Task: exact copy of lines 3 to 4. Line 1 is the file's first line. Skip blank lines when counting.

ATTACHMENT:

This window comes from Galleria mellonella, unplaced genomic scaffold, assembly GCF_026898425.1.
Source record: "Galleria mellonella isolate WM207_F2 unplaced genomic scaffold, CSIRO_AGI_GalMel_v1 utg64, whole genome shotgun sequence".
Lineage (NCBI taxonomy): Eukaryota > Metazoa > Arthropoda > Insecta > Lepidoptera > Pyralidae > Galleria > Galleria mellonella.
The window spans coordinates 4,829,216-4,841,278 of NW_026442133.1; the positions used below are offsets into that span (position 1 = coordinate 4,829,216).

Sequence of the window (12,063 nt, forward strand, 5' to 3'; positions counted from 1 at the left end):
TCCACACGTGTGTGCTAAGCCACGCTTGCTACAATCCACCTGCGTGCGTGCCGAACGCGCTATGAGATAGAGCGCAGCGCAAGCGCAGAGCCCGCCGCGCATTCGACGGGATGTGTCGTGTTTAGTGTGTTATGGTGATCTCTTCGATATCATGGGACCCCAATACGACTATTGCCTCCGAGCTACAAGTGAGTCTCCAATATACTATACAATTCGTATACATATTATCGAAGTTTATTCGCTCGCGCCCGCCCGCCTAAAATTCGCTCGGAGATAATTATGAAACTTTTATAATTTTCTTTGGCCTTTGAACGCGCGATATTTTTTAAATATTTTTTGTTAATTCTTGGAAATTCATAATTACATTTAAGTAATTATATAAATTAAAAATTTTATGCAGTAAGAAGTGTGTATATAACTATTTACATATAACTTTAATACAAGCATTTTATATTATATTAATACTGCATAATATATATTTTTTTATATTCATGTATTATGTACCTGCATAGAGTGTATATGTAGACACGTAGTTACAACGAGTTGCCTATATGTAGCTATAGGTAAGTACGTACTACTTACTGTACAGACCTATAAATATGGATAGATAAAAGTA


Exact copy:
Lineage (NCBI taxonomy): Eukaryota > Metazoa > Arthropoda > Insecta > Lepidoptera > Pyralidae > Galleria > Galleria mellonella.
The window spans coordinates 4,829,216-4,841,278 of NW_026442133.1; the positions used below are offsets into that span (position 1 = coordinate 4,829,216).